Bringing it to the priest’s attention seems like a great way to reinforce a “mad trad” mentality and certainly seems misguided. Perfect most definitely becomes the enemy of the good, there.

  3. RWG says:

    Good points Fr. Z, we should all focus on our own experience, however I do see the writers point. By choosing the priest rather than the extraordinary minister of communion she would seem to be negating her own ministry as an emc. Is it better to receive from a priest than an emc? If so then why bother with emc’s at all? I am an Anglican convert so please forgive me if I get any terms incorrect. I used to be a layreader in the Anglican Church and a Eucharistic Minister and have experienced the same preference of people to receive from a priest.

  4. the little brother says:

    I did that once; chose to cross over to receive from the Priest. The Priest turned angrily away from me & my young son forcing us to receive elsewhere. Quite un-nerving actually.


  5. HyacinthClare says:

    I could see that answer coming a mile away.

  6. Thorfinn says:

    Your correspondent accurately senses the cognitive dissonance of the situation. Yes, it is ironic – an EMHC preferring not to receive from an EMHC. But ironic doesn’t mean it’s wrong or something we need to pay attention to. I’ve heard several(!) reminders during homilies about how there’s no extra benefit receiving from the priest vs. EMHC. Okay — but it’s not Ghostbusters, or a strike — nothing crazy is going to happen because someone crosses lines one way or another.

    I find the idea of the communion procession as a liturgical act undertaken by the laity a silly invention. (What happened at the Last Supper: the Institution of the Eucharist or did the apostles play musical chairs and Judas was left out?)

    Fr. Hunwicke even calls for its elimination as a first step to “destroying the culture of Almost Inevitable Communion”:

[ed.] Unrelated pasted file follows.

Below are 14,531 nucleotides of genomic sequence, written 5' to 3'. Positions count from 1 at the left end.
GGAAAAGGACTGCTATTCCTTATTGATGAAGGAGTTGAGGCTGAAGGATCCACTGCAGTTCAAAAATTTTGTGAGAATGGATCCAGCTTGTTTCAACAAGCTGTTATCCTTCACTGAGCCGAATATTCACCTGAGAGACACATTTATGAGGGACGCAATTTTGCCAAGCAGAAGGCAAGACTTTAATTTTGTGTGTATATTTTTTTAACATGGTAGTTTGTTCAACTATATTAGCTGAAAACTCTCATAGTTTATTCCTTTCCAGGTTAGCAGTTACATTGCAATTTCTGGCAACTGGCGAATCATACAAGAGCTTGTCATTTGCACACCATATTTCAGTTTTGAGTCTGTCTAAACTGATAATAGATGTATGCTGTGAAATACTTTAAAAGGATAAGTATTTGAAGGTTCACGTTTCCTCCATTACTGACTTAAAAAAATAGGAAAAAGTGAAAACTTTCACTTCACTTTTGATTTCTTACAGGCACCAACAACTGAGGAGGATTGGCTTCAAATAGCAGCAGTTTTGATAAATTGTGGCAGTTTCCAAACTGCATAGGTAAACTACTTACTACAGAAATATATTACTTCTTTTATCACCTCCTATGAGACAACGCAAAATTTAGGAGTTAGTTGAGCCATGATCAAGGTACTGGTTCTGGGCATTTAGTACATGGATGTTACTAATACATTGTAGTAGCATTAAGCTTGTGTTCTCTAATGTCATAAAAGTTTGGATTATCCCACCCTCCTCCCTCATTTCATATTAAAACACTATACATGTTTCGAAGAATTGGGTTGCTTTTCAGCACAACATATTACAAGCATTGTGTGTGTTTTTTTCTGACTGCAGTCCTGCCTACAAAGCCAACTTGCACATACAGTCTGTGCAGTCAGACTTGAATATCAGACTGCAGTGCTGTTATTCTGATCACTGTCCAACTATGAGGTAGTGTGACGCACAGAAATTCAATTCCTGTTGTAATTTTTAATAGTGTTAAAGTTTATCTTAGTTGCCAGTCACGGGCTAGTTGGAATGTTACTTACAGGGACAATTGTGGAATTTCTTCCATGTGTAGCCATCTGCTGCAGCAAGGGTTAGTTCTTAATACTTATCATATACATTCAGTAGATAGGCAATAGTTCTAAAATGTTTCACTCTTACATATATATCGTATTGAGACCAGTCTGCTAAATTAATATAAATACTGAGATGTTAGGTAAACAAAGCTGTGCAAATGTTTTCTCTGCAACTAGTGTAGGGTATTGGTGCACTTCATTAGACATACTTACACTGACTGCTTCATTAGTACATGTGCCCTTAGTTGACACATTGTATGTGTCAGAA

“And the grim little shuffle up the church in a queue rather like the queue in the bank or supermarket, is just about the last thing that needs to be decked out with some bright new ritual ‘significance’, yet another ritual straightjacket. “Walking to the Lord together”, indeed. What utter, utter, twaddle. But I’ve read it.”

  7. juergensen says:

    If this female EMHC gets ruffled when her line is empty while communicants are lined up in the next line waiting to receive from the priest, I’d say that, yes, she is a hypocrite.

  8. JustaSinner says:

    Still receive Christ’s body on the tongue. Now THAT makes for some fun exchanges! Passed on the opportunity years ago to be a Eucharistic Minister (I think that’s the term?). [Extraordinary Minister of Communion (not Eucharist).] I am but a sinner, [So are priests.] no way are these hands handling Corpus Christi! [Priest’s (= sinners) have their hands consecrated at ordination to handle sacred things including the Body of Christ.]

  9. tzard says:

    Another issue here is the assumption that people need to “line up”. It almost seems the cardinal sin is to be out of line, not wait for your pew to be next to stand up, etc…. It’s become somewhat of a custom in the US, but nothing requires it, as I understand it.

  10. clare joseph says: